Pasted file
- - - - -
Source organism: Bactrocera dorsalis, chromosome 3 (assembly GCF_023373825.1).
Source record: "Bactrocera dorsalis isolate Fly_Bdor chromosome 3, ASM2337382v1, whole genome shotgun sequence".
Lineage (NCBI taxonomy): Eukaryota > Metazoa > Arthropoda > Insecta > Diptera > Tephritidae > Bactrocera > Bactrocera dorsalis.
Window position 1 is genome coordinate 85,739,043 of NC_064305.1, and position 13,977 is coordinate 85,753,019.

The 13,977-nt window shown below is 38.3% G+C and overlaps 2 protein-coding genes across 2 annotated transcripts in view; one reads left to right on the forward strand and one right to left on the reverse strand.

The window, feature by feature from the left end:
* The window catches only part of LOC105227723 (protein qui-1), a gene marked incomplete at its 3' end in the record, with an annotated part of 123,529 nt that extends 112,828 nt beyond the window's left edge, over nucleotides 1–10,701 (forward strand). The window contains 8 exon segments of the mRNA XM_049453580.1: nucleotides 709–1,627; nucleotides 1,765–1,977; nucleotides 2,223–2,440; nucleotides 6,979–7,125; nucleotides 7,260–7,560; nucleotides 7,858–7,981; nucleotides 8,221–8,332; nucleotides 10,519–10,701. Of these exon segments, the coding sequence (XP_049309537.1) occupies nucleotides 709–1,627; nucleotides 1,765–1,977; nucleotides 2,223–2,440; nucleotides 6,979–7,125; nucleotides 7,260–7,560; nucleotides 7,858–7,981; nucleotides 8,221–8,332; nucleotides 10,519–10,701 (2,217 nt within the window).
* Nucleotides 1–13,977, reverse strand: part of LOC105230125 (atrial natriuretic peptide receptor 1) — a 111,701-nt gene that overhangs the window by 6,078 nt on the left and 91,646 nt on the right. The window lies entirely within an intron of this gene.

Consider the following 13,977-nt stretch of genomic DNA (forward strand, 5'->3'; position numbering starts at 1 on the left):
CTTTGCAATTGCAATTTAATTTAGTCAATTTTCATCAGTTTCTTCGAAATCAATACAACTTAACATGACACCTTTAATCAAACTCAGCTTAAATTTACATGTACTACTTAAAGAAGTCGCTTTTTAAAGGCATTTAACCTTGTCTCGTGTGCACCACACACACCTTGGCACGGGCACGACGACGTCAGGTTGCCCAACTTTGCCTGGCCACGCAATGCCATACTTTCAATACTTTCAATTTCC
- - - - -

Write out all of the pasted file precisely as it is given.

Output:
Source organism: Bactrocera dorsalis, chromosome 3 (assembly GCF_023373825.1).
Source record: "Bactrocera dorsalis isolate Fly_Bdor chromosome 3, ASM2337382v1, whole genome shotgun sequence".
Lineage (NCBI taxonomy): Eukaryota > Metazoa > Arthropoda > Insecta > Diptera > Tephritidae > Bactrocera > Bactrocera dorsalis.
Window position 1 is genome coordinate 85,739,043 of NC_064305.1, and position 13,977 is coordinate 85,753,019.

The 13,977-nt window shown below is 38.3% G+C and overlaps 2 protein-coding genes across 2 annotated transcripts in view; one reads left to right on the forward strand and one right to left on the reverse strand.

The window, feature by feature from the left end:
* The window catches only part of LOC105227723 (protein qui-1), a gene marked incomplete at its 3' end in the record, with an annotated part of 123,529 nt that extends 112,828 nt beyond the window's left edge, over nucleotides 1–10,701 (forward strand). The window contains 8 exon segments of the mRNA XM_049453580.1: nucleotides 709–1,627; nucleotides 1,765–1,977; nucleotides 2,223–2,440; nucleotides 6,979–7,125; nucleotides 7,260–7,560; nucleotides 7,858–7,981; nucleotides 8,221–8,332; nucleotides 10,519–10,701. Of these exon segments, the coding sequence (XP_049309537.1) occupies nucleotides 709–1,627; nucleotides 1,765–1,977; nucleotides 2,223–2,440; nucleotides 6,979–7,125; nucleotides 7,260–7,560; nucleotides 7,858–7,981; nucleotides 8,221–8,332; nucleotides 10,519–10,701 (2,217 nt within the window).
* Nucleotides 1–13,977, reverse strand: part of LOC105230125 (atrial natriuretic peptide receptor 1) — a 111,701-nt gene that overhangs the window by 6,078 nt on the left and 91,646 nt on the right. The window lies entirely within an intron of this gene.

Consider the following 13,977-nt stretch of genomic DNA (forward strand, 5'->3'; position numbering starts at 1 on the left):
CTTTGCAATTGCAATTTAATTTAGTCAATTTTCATCAGTTTCTTCGAAATCAATACAACTTAACATGACACCTTTAATCAAACTCAGCTTAAATTTACATGTACTACTTAAAGAAGTCGCTTTTTAAAGGCATTTAACCTTGTCTCGTGTGCACCACACACACCTTGGCACGGGCACGACGACGTCAGGTTGCCCAACTTTGCCTGGCCACGCAATGCCATACTTTCAATACTTTCAATTTCC